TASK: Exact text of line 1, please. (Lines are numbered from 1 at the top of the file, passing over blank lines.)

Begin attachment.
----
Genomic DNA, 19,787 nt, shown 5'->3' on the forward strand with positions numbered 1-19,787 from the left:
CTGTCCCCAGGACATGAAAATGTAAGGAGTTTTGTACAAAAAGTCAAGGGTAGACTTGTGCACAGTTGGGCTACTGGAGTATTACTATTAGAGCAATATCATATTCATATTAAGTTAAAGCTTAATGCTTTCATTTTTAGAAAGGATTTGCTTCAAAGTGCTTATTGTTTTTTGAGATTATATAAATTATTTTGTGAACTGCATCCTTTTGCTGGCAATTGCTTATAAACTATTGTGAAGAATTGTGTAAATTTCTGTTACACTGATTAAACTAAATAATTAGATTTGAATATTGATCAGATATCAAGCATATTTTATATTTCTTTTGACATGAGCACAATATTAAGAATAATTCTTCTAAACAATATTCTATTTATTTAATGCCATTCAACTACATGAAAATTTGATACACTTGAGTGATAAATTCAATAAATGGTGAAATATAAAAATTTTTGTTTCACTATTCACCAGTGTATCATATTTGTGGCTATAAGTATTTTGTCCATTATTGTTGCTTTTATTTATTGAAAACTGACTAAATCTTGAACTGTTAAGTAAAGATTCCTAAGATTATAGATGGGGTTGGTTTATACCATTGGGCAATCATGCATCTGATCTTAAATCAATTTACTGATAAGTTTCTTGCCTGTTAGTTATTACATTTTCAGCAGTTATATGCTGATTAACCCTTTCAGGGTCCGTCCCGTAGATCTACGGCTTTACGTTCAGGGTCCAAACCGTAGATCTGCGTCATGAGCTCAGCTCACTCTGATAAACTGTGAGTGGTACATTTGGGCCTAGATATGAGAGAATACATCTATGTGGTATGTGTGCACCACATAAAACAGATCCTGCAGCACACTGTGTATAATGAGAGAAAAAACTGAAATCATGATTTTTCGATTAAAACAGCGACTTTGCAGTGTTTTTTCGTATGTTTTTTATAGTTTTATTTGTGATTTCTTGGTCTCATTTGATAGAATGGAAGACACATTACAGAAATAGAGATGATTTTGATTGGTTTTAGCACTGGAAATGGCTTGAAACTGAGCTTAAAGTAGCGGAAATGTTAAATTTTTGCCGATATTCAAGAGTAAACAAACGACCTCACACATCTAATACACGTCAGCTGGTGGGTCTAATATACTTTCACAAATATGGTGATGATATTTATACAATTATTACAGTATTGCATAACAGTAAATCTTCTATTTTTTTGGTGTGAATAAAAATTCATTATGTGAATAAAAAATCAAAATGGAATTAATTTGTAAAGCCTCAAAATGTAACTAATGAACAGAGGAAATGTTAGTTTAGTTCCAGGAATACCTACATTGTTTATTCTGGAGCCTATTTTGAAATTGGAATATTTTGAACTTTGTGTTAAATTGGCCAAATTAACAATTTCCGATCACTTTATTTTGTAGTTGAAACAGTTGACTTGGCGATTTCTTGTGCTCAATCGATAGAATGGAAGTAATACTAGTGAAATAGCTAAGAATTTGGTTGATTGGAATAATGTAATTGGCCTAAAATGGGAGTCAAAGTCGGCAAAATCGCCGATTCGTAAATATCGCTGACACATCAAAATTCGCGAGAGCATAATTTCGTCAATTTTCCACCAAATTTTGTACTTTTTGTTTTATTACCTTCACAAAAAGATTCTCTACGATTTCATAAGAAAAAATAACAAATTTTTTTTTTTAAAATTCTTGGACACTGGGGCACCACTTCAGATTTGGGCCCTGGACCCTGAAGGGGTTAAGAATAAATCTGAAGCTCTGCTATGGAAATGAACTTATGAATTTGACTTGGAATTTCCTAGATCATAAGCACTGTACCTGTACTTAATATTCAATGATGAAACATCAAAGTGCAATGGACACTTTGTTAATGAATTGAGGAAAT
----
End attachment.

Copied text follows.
Genomic DNA, 19,787 nt, shown 5'->3' on the forward strand with positions numbered 1-19,787 from the left: